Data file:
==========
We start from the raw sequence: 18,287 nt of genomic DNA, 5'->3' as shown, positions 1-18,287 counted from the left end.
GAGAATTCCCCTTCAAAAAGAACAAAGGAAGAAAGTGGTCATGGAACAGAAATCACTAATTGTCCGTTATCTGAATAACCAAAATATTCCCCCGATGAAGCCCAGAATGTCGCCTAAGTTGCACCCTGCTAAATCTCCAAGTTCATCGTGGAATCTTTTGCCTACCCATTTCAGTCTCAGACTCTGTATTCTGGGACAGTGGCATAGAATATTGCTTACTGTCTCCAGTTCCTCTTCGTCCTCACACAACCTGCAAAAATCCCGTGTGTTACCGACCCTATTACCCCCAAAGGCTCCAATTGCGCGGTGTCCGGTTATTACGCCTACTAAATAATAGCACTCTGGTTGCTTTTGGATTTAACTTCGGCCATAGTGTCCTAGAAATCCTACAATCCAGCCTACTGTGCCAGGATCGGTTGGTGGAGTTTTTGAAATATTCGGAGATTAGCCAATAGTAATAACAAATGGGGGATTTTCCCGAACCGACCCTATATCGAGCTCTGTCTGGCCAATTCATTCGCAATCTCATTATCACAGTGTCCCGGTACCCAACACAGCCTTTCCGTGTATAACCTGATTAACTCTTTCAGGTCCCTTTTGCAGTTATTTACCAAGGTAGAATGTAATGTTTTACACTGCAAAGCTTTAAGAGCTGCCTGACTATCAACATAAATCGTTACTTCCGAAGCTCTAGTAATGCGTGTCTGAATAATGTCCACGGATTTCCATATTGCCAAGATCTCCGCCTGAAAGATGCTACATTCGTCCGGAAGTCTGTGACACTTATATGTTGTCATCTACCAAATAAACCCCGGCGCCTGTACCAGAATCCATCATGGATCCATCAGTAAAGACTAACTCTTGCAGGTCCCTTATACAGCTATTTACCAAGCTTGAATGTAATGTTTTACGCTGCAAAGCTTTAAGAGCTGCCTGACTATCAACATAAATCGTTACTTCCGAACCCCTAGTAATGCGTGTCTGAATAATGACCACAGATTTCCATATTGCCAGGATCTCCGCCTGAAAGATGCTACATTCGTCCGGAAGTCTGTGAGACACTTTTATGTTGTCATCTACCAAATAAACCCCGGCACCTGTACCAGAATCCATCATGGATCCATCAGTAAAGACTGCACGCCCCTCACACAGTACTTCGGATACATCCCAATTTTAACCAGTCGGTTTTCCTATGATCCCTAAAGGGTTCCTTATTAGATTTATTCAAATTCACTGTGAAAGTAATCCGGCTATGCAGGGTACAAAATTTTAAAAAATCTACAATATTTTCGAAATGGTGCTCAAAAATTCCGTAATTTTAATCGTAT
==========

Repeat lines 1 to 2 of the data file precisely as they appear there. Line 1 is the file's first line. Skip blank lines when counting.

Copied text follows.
We start from the raw sequence: 18,287 nt of genomic DNA, 5'->3' as shown, positions 1-18,287 counted from the left end.
GAGAATTCCCCTTCAAAAAGAACAAAGGAAGAAAGTGGTCATGGAACAGAAATCACTAATTGTCCGTTATCTGAATAACCAAAATATTCCCCCGATGAAGCCCAGAATGTCGCCTAAGTTGCACCCTGCTAAATCTCCAAGTTCATCGTGGAATCTTTTGCCTACCCATTTCAGTCTCAGACTCTGTATTCTGGGACAGTGGCATAGAATATTGCTTACTGTCTCCAGTTCCTCTTCGTCCTCACACAACCTGCAAAAATCCCGTGTGTTACCGACCCTATTACCCCCAAAGGCTCCAATTGCGCGGTGTCCGGTTATTACGCCTACTAAATAATAGCACTCTGGTTGCTTTTGGATTTAACTTCGGCCATAGTGTCCTAGAAATCCTACAATCCAGCCTACTGTGCCAGGATCGGTTGGTGGAGTTTTTGAAATATTCGGAGATTAGCCAATAGTAATAACAAATGGGGGATTTTCCCGAACCGACCCTATATCGAGCTCTGTCTGGCCAATTCATTCGCAATCTCATTATCACAGTGTCCCGGTACCCAACACAGCCTTTCCGTGTATAACCTGATTAACTCTTTCAGGTCCCTTTTGCAGTTATTTACCAAGGTAGAATGTAATGTTTTACACTGCAAAGCTTTAAGAGCTGCCTGACTATCAACATAAATCGTTACTTCCGAAGCTCTAGTAATGCGTGTCTGAATAATGTCCACGGATTTCCATATTGCCAAGATCTCCGCCTGAAAGATGCTACATTCGTCCGGAAGTCTGTGACACTTATATGTTGTCATCTACCAAATAAACCCCGGCGCCTGTACCAGAATCCATCATGGATCCATCAGTAAAGACTAACTCTTGCAGGTCCCTTATACAGCTATTTACCAAGCTTGAATGTAATGTTTTACGCTGCAAAGCTTTAAGAGCTGCCTGACTATCAACATAAATCGTTACTTCCGAACCCCTAGTAATGCGTGTCTGAATAATGACCACAGATTTCCATATTGCCAGGATCTCCGCCTGAAAGATGCTACATTCGTCCGGAAGTCTGTGAGACACTTTTATGTTGTCATCTACCAAATAAACCCCGGCACCTGTACCAGAATCCATCATGGATCCATCAGTAAAGACTGCACGCCCCTCACACAGTACTTCGGATACATCCCAATTTTAACCAGTCGGTTTTCCTATGATCCCTAAAGGGTTCCTTATTAGATTTATTCAAATTCACTGTGAAAGTAATCCGGCTATGCAGGGTACAAAATTTTAAAAAATCTACAATATTTTCGAAATGGTGCTCAAAAATTCCGTAATTTTAATCGTAT